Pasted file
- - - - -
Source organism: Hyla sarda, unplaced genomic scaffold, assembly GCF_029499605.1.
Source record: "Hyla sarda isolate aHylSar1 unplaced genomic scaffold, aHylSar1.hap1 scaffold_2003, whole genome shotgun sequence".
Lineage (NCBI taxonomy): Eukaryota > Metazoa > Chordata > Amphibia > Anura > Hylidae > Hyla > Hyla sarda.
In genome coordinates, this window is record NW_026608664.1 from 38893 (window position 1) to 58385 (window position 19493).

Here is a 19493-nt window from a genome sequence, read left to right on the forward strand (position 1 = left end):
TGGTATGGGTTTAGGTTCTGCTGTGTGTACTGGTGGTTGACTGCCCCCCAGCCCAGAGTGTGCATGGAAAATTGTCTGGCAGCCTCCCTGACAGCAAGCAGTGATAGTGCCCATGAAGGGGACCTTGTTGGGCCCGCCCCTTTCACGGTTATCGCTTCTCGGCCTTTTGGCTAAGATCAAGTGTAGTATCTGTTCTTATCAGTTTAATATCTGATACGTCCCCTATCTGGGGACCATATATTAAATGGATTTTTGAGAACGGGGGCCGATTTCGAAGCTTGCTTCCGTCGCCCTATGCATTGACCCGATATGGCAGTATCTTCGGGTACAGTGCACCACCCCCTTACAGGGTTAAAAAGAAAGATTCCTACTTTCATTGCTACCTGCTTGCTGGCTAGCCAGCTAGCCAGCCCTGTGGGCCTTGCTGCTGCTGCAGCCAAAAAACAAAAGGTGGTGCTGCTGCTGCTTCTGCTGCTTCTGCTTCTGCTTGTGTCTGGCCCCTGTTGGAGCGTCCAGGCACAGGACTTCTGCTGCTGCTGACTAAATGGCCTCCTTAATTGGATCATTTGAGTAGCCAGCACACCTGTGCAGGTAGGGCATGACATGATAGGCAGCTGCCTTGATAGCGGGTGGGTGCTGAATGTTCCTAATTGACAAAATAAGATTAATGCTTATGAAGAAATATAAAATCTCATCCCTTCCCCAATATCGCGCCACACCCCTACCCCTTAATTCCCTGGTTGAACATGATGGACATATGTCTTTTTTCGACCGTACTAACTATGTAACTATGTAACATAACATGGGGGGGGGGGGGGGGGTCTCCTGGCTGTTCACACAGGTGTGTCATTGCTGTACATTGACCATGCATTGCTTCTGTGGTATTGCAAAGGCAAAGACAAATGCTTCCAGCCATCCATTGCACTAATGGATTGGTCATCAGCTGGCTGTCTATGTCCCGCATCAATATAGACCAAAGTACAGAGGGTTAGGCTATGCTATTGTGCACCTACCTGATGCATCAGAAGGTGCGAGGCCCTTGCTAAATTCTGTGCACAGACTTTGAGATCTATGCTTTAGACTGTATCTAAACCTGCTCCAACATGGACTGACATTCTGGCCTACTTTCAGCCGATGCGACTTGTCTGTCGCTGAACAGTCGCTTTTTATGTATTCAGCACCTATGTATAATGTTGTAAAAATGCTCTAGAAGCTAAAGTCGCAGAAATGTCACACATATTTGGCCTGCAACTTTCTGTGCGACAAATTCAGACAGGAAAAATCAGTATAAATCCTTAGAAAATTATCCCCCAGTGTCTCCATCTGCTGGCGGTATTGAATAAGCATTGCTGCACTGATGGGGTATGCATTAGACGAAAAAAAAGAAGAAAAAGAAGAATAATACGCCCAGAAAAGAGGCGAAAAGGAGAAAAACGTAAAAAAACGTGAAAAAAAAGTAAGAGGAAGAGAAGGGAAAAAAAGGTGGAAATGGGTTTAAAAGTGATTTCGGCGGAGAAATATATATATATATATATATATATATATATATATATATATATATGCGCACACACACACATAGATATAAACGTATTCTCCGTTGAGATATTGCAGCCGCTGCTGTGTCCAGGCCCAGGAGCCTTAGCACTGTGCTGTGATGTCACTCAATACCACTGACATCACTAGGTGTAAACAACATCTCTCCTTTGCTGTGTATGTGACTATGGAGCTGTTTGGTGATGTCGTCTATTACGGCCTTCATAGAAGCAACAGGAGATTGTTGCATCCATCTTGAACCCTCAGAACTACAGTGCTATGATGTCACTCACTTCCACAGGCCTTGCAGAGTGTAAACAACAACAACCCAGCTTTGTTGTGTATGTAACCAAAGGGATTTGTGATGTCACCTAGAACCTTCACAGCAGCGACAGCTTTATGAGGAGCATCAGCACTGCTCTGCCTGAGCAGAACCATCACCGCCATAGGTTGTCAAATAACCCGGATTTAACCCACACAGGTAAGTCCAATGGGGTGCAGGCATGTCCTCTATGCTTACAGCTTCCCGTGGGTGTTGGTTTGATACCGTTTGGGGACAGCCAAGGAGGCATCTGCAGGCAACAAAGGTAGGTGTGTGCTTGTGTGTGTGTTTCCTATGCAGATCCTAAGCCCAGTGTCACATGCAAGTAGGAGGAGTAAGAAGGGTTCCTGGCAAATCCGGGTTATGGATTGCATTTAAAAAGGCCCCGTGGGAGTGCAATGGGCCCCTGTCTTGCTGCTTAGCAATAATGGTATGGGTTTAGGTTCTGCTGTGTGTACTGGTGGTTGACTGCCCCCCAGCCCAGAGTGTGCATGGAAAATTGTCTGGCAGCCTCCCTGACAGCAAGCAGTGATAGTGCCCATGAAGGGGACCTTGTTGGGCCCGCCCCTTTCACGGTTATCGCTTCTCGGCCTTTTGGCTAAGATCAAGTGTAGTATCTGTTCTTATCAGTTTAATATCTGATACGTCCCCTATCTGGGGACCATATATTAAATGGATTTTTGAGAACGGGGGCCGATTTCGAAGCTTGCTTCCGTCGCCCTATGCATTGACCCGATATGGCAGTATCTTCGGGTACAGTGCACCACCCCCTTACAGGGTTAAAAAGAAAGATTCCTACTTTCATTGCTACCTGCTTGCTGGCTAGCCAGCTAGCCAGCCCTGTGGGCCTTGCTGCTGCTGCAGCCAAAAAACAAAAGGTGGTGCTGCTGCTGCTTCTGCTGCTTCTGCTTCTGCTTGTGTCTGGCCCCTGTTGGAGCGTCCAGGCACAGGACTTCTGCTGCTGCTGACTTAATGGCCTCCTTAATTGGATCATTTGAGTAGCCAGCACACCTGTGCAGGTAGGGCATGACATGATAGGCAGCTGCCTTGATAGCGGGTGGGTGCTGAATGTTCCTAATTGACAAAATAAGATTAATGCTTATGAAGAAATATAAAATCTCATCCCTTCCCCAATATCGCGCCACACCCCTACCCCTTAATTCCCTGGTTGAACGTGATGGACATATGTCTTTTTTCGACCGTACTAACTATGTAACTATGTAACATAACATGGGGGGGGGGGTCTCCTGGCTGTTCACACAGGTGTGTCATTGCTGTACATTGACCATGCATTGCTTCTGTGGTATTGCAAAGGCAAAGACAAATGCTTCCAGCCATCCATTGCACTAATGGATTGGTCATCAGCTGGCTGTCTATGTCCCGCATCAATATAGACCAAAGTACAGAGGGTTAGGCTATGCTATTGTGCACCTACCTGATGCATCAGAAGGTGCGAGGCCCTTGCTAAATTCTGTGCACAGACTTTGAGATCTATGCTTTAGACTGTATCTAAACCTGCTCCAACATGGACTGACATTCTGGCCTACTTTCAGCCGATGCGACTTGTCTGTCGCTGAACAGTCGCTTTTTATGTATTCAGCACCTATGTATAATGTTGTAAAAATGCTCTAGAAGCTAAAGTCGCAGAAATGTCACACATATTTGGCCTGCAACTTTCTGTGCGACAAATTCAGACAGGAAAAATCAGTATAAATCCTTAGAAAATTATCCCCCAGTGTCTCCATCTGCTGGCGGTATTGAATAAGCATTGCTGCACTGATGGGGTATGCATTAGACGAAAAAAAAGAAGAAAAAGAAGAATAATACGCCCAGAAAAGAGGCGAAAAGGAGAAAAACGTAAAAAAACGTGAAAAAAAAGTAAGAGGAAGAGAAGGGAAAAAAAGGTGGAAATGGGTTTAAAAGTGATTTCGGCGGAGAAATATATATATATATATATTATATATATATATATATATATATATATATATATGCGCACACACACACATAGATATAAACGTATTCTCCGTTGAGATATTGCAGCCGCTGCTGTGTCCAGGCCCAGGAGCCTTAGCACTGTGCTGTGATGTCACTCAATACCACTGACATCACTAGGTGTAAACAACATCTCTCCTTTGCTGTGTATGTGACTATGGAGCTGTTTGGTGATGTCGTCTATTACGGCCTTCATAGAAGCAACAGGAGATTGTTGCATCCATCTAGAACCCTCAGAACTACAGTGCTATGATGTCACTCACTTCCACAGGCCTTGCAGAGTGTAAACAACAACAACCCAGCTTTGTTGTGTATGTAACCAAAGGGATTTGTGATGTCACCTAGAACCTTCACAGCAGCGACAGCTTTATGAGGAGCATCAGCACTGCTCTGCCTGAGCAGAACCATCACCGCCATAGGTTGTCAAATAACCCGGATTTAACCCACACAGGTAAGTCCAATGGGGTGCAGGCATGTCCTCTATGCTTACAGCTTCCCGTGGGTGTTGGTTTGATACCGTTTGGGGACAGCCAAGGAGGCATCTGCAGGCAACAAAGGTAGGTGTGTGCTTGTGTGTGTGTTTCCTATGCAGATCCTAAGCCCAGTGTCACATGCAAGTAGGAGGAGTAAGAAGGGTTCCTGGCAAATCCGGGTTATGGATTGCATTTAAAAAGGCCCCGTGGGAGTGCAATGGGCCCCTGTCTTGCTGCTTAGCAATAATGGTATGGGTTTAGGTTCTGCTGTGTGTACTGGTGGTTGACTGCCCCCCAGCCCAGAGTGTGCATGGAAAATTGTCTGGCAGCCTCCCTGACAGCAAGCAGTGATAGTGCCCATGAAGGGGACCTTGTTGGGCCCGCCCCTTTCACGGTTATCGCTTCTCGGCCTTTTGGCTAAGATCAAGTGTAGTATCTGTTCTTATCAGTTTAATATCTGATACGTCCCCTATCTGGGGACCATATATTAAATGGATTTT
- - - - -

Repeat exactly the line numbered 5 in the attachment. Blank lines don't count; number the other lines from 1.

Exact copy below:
Here is a 19493-nt window from a genome sequence, read left to right on the forward strand (position 1 = left end):